In a June 19 article, Kyunghyang Sinmun, the daily newspaper run by Korean computer gaming news site Kyunghyang Games, looks at the impact blockchain may have on gaming.
Firstly, blockchain companies are taking a keen interest in gaming. The article begins by noting that Hashed Labs, the DApp accelerator of pioneering Korean crypto fund Hashed, invested in three gaming companies after it was founded. Game companies are a conspicuous presence in ICON’s ongoing DApp development contest too, as they are likely to be in Klaytn’s upcoming content.
The interest is apparently mutual, with gaming companies turning to blockchain as a possible solution to the limits of existing business models. Recently, major Korean game developer MGame unveiled a game platform based on EOS, while Gala Lab is cooperating with GXC. Game developers hope that blockchain can bestow value on in-game assets to allow a larger number of users to invest in the game, freeing developers from an over-dependence on payments made by just a handful of users.
Blockchain + Games = Synergy
According to the article, blockchain has high hopes that the virtual currency system used by games can help demonstrate the utility of blockchain technology. Some observers also believe that games could become key content that provide first mover advantages to blockchain platforms in their competition against each other.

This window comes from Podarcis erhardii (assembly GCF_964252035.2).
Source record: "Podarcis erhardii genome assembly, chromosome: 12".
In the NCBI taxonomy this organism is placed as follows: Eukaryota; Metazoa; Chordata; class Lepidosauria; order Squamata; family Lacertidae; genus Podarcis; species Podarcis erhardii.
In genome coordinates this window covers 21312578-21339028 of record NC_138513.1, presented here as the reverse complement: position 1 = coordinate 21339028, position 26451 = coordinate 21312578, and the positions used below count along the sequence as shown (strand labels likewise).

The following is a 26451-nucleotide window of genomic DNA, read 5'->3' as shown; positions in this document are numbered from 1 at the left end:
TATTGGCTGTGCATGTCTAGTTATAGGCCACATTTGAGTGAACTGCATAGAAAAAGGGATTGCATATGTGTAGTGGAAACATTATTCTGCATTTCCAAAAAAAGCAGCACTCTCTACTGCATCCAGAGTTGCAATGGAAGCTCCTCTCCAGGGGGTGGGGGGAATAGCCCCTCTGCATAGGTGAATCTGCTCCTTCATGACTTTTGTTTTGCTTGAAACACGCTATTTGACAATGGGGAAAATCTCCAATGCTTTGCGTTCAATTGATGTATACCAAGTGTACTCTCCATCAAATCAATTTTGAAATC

Hashed said through Hashed Labs that it will demonstrate the use potential of blockchain by way of games, a form of content with which the public was widely familiar. The fund said it will show that the economic systems, marketplaces and guilds already demonstrated by today’s computer games could be converted to the crypto economy.
Meanwhile, around 30 game-related services have so far taken part in ICON’s TX Challenge (as of June 12). ICONLOOP’s YJ Chung told Kyunghyang Games that ICON was good for game services since it processed transactions quickly with low fees.
And as noted above, game companies are reciprocating the love.
One small-or-medium sized developer that had developed a game based on EOS said it was developing more games after switching to Klaytn. The CEO of the unnamed company said since blockchain technology was open source, with just a basic understanding you could easily move from one platform to another. The developer hoped the switch would plug future games into Klaytn parent company Kakao’s vast Korean network. Klaytn will begin its DApp content from July 1.
An official from MGame, the Korean game developer which now operates based on EOS’s EOSRoyale platform, said the gaming industry was preparing to actively respond to next-generation platforms out of the belief that 2019 would be a foundational year in which a variety of blockchain games appear.
Breaking the 2 Percent Wall
That’s the average percentage of users who pay for mobile games.